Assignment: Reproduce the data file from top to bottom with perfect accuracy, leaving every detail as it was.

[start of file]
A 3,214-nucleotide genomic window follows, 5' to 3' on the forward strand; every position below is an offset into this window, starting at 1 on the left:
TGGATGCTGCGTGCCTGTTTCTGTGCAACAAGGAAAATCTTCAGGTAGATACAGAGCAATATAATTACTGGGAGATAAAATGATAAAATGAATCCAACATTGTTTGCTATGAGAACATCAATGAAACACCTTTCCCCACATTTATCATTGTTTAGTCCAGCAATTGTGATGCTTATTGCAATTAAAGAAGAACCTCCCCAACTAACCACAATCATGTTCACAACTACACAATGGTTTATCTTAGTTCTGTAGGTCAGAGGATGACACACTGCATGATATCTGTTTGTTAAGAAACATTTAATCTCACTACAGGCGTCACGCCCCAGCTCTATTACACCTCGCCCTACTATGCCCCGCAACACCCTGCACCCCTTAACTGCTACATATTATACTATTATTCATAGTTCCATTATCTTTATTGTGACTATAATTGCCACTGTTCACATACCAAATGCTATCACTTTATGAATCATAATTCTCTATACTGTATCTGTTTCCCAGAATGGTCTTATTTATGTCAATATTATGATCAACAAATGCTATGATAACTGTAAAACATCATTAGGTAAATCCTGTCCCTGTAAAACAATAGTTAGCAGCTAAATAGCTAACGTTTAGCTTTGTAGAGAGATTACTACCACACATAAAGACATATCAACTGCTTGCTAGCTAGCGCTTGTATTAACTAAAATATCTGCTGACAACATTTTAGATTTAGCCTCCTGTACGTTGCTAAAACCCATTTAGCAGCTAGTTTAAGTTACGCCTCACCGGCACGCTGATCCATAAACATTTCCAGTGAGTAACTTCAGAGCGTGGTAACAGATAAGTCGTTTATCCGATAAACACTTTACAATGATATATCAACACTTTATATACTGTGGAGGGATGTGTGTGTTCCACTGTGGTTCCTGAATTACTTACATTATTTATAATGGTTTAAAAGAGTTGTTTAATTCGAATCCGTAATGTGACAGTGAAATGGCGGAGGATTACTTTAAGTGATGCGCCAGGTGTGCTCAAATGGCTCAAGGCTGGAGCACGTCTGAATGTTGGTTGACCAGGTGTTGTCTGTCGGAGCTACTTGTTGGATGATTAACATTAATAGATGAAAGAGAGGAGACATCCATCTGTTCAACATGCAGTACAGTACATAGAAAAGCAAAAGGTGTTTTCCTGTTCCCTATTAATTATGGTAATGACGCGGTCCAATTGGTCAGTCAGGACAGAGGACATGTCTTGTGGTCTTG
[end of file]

A 3,214-nucleotide genomic window follows, 5' to 3' on the forward strand; every position below is an offset into this window, starting at 1 on the left:
TGGATGCTGCGTGCCTGTTTCTGTGCAACAAGGAAAATCTTCAGGTAGATACAGAGCAATATAATTACTGGGAGATAAAATGATAAAATGAATCCAACATTGTTTGCTATGAGAACATCAATGAAACACCTTTCCCCACATTTATCATTGTTTAGTCCAGCAATTGTGATGCTTATTGCAATTAAAGAAGAACCTCCCCAACTAACCACAATCATGTTCACAACTACACAATGGTTTATCTTAGTTCTGTAGGTCAGAGGATGACACACTGCATGATATCTGTTTGTTAAGAAACATTTAATCTCACTACAGGCGTCACGCCCCAGCTCTATTACACCTCGCCCTACTATGCCCCGCAACACCCTGCACCCCTTAACTGCTACATATTATACTATTATTCATAGTTCCATTATCTTTATTGTGACTATAATTGCCACTGTTCACATACCAAATGCTATCACTTTATGAATCATAATTCTCTATACTGTATCTGTTTCCCAGAATGGTCTTATTTATGTCAATATTATGATCAACAAATGCTATGATAACTGTAAAACATCATTAGGTAAATCCTGTCCCTGTAAAACAATAGTTAGCAGCTAAATAGCTAACGTTTAGCTTTGTAGAGAGATTACTACCACACATAAAGACATATCAACTGCTTGCTAGCTAGCGCTTGTATTAACTAAAATATCTGCTGACAACATTTTAGATTTAGCCTCCTGTACGTTGCTAAAACCCATTTAGCAGCTAGTTTAAGTTACGCCTCACCGGCACGCTGATCCATAAACATTTCCAGTGAGTAACTTCAGAGCGTGGTAACAGATAAGTCGTTTATCCGATAAACACTTTACAATGATATATCAACACTTTATATACTGTGGAGGGATGTGTGTGTTCCACTGTGGTTCCTGAATTACTTACATTATTTATAATGGTTTAAAAGAGTTGTTTAATTCGAATCCGTAATGTGACAGTGAAATGGCGGAGGATTACTTTAAGTGATGCGCCAGGTGTGCTCAAATGGCTCAAGGCTGGAGCACGTCTGAATGTTGGTTGACCAGGTGTTGTCTGTCGGAGCTACTTGTTGGATGATTAACATTAATAGATGAAAGAGAGGAGACATCCATCTGTTCAACATGCAGTACAGTACATAGAAAAGCAAAAGGTGTTTTCCTGTTCCCTATTAATTATGGTAATGACGCGGTCCAATTGGTCAGTCAGGACAGAGGACATGTCTTGTGGTCTTG